The Beatles were and remain one of the most influential bands in history. They influenced fashion, food, culture and especially music. When the Beatles threw in extra chords, bands across the world added chords. When the Beatles went psychedelic, bands played in color. When the Byrds saw A Hard Day’s Night in the movies, they ran out and bought Rickenbacker guitars. The Beatles learned to “mach schau” in Hamburg and played instruments with German names at the Cavern: Paul McCartney’s Hofner bass, Ringo’s Ludwig drums, and Harrison’s Gretsch guitar. Their amps were Vox. Fender changed that with an all-rosewood Telecaster. The guitar became iconic during the rooftop session that went into the film Let It Be.
Designed by staff luthiers Roger Rossmeisl and Phillip Kubicki in 1968, it was the first all-rosewood guitar ever to be produced by Fender. Only two were made. Jimi Hendrix got the other. Fender Musical Instruments released the limited-edition George Harrison Rosewood Telecaster to their Fender Artist Signature Series. They only have 1,000 units available worldwide.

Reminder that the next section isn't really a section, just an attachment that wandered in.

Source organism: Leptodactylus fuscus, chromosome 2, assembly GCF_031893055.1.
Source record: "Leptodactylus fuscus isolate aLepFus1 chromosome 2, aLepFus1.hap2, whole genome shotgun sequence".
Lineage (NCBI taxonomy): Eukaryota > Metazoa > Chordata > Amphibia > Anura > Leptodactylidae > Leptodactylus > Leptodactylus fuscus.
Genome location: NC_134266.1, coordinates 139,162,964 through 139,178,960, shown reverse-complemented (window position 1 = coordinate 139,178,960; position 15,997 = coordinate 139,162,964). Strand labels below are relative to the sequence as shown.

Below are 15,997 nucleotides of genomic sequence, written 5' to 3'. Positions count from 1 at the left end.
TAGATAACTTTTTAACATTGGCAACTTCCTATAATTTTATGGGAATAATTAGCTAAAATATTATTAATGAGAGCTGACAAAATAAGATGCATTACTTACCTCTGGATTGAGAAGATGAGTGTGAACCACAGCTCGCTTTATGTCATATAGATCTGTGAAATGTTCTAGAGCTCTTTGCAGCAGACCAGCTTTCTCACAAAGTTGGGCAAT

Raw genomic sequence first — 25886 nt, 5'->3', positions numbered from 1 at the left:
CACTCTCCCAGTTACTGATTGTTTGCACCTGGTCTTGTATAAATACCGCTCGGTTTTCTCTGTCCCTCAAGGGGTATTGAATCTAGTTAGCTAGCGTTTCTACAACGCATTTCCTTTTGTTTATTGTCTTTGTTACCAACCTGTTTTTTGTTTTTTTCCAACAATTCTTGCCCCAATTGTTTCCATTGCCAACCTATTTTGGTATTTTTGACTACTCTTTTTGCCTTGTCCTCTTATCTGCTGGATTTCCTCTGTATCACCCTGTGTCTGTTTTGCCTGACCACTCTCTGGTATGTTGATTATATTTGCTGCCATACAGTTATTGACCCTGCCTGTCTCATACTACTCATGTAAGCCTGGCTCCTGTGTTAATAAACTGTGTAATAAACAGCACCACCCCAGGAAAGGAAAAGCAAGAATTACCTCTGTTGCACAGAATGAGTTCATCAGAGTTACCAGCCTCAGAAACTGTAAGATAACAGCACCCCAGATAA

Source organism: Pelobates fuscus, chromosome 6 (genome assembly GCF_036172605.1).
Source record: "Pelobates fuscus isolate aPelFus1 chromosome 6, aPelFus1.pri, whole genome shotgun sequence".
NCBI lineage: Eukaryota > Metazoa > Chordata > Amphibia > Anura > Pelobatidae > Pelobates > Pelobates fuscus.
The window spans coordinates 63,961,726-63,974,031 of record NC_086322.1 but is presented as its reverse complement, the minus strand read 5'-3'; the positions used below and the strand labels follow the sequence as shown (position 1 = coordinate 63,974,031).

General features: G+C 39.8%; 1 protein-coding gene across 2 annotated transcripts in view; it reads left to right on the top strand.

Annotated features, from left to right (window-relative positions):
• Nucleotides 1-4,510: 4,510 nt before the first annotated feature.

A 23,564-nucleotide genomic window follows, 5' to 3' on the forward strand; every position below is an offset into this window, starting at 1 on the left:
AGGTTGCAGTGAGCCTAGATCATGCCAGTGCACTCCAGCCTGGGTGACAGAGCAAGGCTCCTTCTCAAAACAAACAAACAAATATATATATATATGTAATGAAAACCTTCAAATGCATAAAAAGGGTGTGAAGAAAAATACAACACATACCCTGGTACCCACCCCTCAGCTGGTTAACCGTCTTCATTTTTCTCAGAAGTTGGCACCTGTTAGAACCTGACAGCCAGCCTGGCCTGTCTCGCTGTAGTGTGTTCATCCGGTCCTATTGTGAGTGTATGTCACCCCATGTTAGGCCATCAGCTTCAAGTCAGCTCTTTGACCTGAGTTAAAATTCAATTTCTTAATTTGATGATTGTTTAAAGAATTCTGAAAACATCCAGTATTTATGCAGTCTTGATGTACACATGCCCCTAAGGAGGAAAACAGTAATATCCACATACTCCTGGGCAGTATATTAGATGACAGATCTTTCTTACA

The Limited-Edition George Harrison Rosewood Telecaster debuted at Summer NAMM this past July. It was released on August 22.
“The Rosewood Telecaster was exceptional due to its craftsmanship and venture into uncharted territory, serving as the prototype for future Fender electric guitars of its kind,” Justin Norvell, senior vice president of Fender Products, said in a statement.
“George Harrison showcased the uniqueness of the guitar through his talent and passion for music by using it in some of the most influential concerts and albums in music history. With the help of the Harrison Estate, we hope to encourage the next generation of players to explore music and draw inspiration from Harrison’s performance style on a guitar that represents artistic creativity.”
The new George Harrison Rosewood Telecaster is a lightweight version of the original. The chambered body reduces weight while increasing the resonance. The all-rosewood construction gives it a unique tone. The neck is also rosewood neck with a laminated 9.5” radius rosewood fingerboard and custom neck plate engraved with an Om symbol.
According to the public relations rep for Fender, there is a chance I will get to put my fingers around the limited-edition George Harrison Rosewood Telecaster. I’m not going to publish his name, yet, because if I have to resort to blackmail to get this thing shipped to me from Fender’s LA headquarters, I want ammunition. For now, I’ll just say his first band was a “not so good” Ramones cover band that played too fast.